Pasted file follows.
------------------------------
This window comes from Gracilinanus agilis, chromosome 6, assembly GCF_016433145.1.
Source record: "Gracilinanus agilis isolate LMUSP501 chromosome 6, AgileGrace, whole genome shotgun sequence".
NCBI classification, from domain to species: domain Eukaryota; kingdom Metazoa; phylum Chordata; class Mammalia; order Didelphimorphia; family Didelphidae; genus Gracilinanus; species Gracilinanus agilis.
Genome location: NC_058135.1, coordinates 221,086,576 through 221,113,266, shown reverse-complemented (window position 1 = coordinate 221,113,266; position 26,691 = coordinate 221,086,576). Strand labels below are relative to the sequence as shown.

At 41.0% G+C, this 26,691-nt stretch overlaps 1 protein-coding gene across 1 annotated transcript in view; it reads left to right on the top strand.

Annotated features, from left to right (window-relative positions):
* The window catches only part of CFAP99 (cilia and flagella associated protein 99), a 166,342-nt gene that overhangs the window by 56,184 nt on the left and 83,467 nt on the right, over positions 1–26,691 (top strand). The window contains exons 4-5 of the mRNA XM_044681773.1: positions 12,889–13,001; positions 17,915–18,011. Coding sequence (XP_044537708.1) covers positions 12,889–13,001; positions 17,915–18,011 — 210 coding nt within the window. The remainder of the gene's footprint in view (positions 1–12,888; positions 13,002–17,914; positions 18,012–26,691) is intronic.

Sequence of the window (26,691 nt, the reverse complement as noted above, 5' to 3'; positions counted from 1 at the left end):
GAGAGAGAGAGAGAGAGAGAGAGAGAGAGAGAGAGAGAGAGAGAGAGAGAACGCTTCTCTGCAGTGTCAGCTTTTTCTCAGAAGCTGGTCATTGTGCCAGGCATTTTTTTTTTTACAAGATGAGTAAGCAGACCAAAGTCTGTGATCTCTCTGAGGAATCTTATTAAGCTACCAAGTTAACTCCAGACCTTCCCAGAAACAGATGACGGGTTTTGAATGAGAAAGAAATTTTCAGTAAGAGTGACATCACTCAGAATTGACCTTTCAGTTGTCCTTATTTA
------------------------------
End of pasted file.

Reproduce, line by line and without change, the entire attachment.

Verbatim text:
This window comes from Gracilinanus agilis, chromosome 6, assembly GCF_016433145.1.
Source record: "Gracilinanus agilis isolate LMUSP501 chromosome 6, AgileGrace, whole genome shotgun sequence".
NCBI classification, from domain to species: domain Eukaryota; kingdom Metazoa; phylum Chordata; class Mammalia; order Didelphimorphia; family Didelphidae; genus Gracilinanus; species Gracilinanus agilis.
Genome location: NC_058135.1, coordinates 221,086,576 through 221,113,266, shown reverse-complemented (window position 1 = coordinate 221,113,266; position 26,691 = coordinate 221,086,576). Strand labels below are relative to the sequence as shown.

At 41.0% G+C, this 26,691-nt stretch overlaps 1 protein-coding gene across 1 annotated transcript in view; it reads left to right on the top strand.

Annotated features, from left to right (window-relative positions):
* The window catches only part of CFAP99 (cilia and flagella associated protein 99), a 166,342-nt gene that overhangs the window by 56,184 nt on the left and 83,467 nt on the right, over positions 1–26,691 (top strand). The window contains exons 4-5 of the mRNA XM_044681773.1: positions 12,889–13,001; positions 17,915–18,011. Coding sequence (XP_044537708.1) covers positions 12,889–13,001; positions 17,915–18,011 — 210 coding nt within the window. The remainder of the gene's footprint in view (positions 1–12,888; positions 13,002–17,914; positions 18,012–26,691) is intronic.

Sequence of the window (26,691 nt, the reverse complement as noted above, 5' to 3'; positions counted from 1 at the left end):
GAGAGAGAGAGAGAGAGAGAGAGAGAGAGAGAGAGAGAGAGAGAGAGAGAACGCTTCTCTGCAGTGTCAGCTTTTTCTCAGAAGCTGGTCATTGTGCCAGGCATTTTTTTTTTTACAAGATGAGTAAGCAGACCAAAGTCTGTGATCTCTCTGAGGAATCTTATTAAGCTACCAAGTTAACTCCAGACCTTCCCAGAAACAGATGACGGGTTTTGAATGAGAAAGAAATTTTCAGTAAGAGTGACATCACTCAGAATTGACCTTTCAGTTGTCCTTATTTA